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Media policy limits Ohio State Marching Band members

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The OSU Marching Band performs during halftime at an OSU football game against Illinois Nov. 16. OSU won, 60-35. Credit: Shelby Lum / Photo editor

The OSU Marching Band performs during halftime at an OSU football game against Illinois Nov. 16. OSU won, 60-35.
Credit: Shelby Lum / Photo editor

Despite the additional eyes on the Ohio State Marching Band this year with its viral performances, the director said the way the band handles media attention is standing strong as is.

“Maybe this year, I put a little more emphasis on it, because there was more visibility around the band, around the (football) team,” said Jon Waters, director of the OSU Marching Band, which is sometimes referred to as ‘The Best Damn Band in the Land.’

The policy was introduced between four and five years ago, Waters said. Members “found to be representing the band inappropriately in a public or private form … will be subject to the disciplinary action at the discretion of the directing staff. Students may not engage in a media interview with regard to the band without the permission of the director,” according to the band’s policy.

That rule came about after the emergence of social media sites like Facebook, Waters said.

“Any band policy that we have developed over the years has been as a result of something, some incident, some thought that ‘Oh gosh, we should do this differently. We should do this better,’” he said.

One student was suspended and had his scholarship revoked because he spoke to a news outlet during the spring without permission. He has recently returned to the band.

“I think (what the student said) came out wrong in the media. So we did have a student who made a comment to, I think it was an online blog, in the spring that came to my attention,” Waters said. “Nothing necessarily out of the ordinary this year, other than the heightened awareness of the band.”

The student involved declined to comment.

Punishments for noncompliance with band regulations range from small tasks, like cleaning the band hall after practice, to dismissal from the program, Waters said.

“Not every case is going to be black and white,” he added. “There are shades of gray.”

The band’s video game halftime show, performed during the OSU football team’s 2012 game against Nebraska, had nearly 16 million views as of Wednesday evening on a video uploaded by user HandMRowGoBucks.

This year, a BuckeyeTV video of the Michael Jackson tribute during the Iowa halftime show Oct. 19 has attracted nearly 9 million views, and a YouTube video uploaded by user osumbvideo of the Hollywood Blockbuster show during the Penn State halftime show Oct. 26 had about 14 million views as of Wednesday evening.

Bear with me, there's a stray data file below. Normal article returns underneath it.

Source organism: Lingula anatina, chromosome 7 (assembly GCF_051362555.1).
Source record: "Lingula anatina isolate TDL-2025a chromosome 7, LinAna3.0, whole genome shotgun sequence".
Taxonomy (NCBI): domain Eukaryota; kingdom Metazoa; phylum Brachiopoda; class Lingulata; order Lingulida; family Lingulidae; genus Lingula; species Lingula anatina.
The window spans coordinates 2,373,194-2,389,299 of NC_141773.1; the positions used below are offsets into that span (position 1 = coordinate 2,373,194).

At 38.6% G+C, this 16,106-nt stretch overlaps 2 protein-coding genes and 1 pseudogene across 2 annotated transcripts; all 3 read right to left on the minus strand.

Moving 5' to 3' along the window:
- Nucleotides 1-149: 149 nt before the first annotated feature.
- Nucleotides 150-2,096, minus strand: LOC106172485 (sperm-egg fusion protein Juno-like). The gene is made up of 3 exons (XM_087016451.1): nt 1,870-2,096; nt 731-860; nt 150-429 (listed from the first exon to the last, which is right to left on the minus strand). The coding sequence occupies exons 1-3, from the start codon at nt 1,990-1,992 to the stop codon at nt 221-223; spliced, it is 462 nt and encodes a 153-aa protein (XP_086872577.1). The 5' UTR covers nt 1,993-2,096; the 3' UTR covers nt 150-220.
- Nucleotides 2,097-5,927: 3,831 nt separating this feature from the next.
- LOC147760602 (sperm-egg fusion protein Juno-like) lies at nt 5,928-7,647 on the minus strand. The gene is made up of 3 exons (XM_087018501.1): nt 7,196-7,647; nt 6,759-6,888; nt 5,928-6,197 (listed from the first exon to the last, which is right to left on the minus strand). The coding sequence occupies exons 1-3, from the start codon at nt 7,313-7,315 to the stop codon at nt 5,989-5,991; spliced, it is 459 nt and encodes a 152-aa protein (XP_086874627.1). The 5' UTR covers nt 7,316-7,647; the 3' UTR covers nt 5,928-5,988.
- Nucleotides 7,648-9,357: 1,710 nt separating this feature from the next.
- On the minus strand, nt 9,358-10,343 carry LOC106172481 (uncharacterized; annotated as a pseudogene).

Waters said there’s an “increasing need” for students to be trained in dealing with the media.

“It’s amazing how one thing, just one thing, can turn into a negative thing. And, too, it’s amazing how one thing can turn into a very positive thing, but you have to manage all of those things,” he said.

With the influx of recent attention, the band has turned to OSU’s media and public relations team for assistance in handling media requests, Waters said in an email.

“Although we have received a tremendous amount of national attention from media outlets, our focus continues to be placed upon providing creative and innovative presentations for our fans,” Waters said. “The media relations team continues to aid us in providing a method which will ensure efficiency, captures all of the media requests while enabling us to continue to focus on our objectives as the Ohio State University Marching Band.”

For some new band members, the experience of watching the band’s performances go viral has been a wild ride.

“Being a freshman at OSU, it’s honestly been amazing being in that transition from high school to that first year of college,” said Viet Nguyen, a first-year in exploration and member of the band who plays the mellophone. “It’s been overwhelming for me.”

On the other side of the coin, some band veterans said they’re used to media attention, but not to the extent they’ve been experiencing lately.

“It’s been really exciting to see the fans gets really excited about a show that we think is a good show,” said Joshua Senn, a fifth-year in music education and member of the band who plays the flugelhorn. “It’s so much more rewarding when the crowd enjoys it as much as we do.

“To have that wide reach now is just kind of unreal,” he said.

Contemporary music and the ability to relate with the shows have both been key in the band’s success, said Shayna Half, a fourth-year in sport and leisure studies and member of the band who plays the flugelhorn.

“We’re doing shows that the crowd understands,” Half said.

She said the attention has added some additional burden, but not much.

“We have world and national news eyes on us now,” she said. “I don’t want to say there’s added pressure, because we’ve always had that pressure of wanting to be the best and do our best on the field, but now we have that (attention) to deal with.”

Media attention or no, the band members and staff alike are “emotionally invested” in the representation of the band on and off the field, Waters said.

“There are 250 students here just in the Marching Band. Two hundred and fifty different opinions, 250 different life experiences, 250 different backgrounds, yet it all works,” Waters said. “They are their brothers’ and sisters’ keepers, so what happens to one of them in their row and in their section happens to everybody.”

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